Three of the largest export trade associations in the country are urging the government to make good on its promise to resolve the issues concerning their zero value-added tax (VAT) rating incentive, saying they are still awaiting resolution less than two weeks before the given time.
A joint statement released by the IT and Business Process Association of the Philippines (IBPAP), Semiconductor and Electronics Industries in the Philippines Foundation Inc. (SEIPI), and the Confederation Wearables Exporters of the Philippines (CONWEP) said that a solution has been promised by the end of the month, which also coincides with the end of the first taxable quarter.
“The understanding of the sectors is that most of the government agencies involved in resolving the issue believe that there is clear basis for all purchases of exporters to be without the 12 percent VAT, given that this is not only allowed by the rules but is more importantly critical in ensuring that the prices at which the services and goods offered are able to remain competitive in the international market,” the joint statement read.
“The same issue has also given rise to confusion on the part of the various industries engaged as suppliers of goods and services to the export sectors, such as the providers of healthcare, power, raw materials, and other integral services,” it read further.
The three trade associations said they believed that failing to address the matter might have a crippling consequence on the parts localization initiatives of exporters.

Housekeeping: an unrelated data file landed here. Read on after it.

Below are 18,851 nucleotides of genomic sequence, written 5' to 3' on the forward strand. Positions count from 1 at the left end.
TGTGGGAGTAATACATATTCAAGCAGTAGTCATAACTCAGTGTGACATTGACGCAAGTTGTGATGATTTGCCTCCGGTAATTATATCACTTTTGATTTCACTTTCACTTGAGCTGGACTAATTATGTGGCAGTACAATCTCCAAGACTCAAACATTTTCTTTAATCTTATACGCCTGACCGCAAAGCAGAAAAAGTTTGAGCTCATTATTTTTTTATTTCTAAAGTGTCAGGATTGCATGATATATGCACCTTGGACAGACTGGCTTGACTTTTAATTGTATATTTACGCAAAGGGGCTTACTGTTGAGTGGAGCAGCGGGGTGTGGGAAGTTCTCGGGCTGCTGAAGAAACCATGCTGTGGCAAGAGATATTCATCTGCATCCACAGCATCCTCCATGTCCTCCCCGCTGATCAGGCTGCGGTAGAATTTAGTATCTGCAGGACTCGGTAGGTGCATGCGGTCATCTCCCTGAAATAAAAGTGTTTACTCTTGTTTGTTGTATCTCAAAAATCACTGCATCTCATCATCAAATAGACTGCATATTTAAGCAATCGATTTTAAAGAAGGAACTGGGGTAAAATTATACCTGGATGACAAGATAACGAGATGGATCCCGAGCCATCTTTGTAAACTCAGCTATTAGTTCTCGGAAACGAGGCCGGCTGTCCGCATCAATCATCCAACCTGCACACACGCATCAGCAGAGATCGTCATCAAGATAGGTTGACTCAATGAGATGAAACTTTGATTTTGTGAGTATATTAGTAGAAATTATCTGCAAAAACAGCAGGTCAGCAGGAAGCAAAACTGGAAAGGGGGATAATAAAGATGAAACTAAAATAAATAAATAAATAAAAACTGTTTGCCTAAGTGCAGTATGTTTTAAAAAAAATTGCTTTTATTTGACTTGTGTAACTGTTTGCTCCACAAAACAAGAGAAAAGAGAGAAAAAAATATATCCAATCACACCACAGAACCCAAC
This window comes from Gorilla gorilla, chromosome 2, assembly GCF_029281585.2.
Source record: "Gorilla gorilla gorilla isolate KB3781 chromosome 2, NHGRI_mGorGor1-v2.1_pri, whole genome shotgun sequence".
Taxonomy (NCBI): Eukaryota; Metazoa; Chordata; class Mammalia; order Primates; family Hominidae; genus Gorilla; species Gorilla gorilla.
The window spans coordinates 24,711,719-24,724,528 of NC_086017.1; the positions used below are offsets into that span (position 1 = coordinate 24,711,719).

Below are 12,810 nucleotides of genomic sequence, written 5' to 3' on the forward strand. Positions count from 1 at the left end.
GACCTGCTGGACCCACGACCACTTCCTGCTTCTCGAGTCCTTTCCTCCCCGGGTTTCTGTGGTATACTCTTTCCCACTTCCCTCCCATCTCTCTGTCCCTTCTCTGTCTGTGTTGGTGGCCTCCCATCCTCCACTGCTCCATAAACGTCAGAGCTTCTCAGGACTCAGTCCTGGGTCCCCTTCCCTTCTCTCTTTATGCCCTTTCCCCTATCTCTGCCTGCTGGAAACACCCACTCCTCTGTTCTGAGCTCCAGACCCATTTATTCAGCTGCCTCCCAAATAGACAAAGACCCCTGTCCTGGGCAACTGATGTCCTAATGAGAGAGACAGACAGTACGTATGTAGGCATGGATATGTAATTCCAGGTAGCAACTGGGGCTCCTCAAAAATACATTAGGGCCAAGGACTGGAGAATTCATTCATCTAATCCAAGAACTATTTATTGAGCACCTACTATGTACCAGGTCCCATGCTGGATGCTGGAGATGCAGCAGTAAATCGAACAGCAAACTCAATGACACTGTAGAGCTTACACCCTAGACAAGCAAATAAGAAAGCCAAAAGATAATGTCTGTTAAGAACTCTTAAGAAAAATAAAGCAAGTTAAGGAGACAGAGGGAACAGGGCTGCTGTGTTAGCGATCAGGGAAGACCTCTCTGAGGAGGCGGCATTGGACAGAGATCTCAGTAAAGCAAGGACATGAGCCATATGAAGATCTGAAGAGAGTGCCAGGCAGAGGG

“The inability to address this serious and pressing matter by the end of March will have detrimental effects to these sectors particularly in sustaining their growth potential,” the statement also read.
To recall, the private sector had noted that the Corporate Recovery and Tax Incentives for Enterprises (CREATE) Act -which took effect in 2021- limited the application of the tax perk given to registered firms, restricting it to local purchases of goods that are exclusively and directly used in the registered project or activity of the registered firm.
Last year, Philippine Chamber of Commerce and Industry (PCCI) president George Barcelon told the Inquirer in an interview that the zero VAT rating incentive used to be simpler and more straightforward before the 2021 tax reform law.
The qualifier from the CREATE Act meant that registered firms which plan to avail themselves of the VAT zero rating perk must be able to provide paperwork to prove that they satisfy the conditions, adding uncertainty as well as an added level of bureaucracy and compliance.
In a bid to highlight their contribution to the economy, the three business groups said the sectors they belong to contributed a total of $83 billion in 2022, accounting for 69 percent of the country’s total goods and services exports.
They also noted that the export sector employ 2.5 million people directly and 6.75 million indirectly.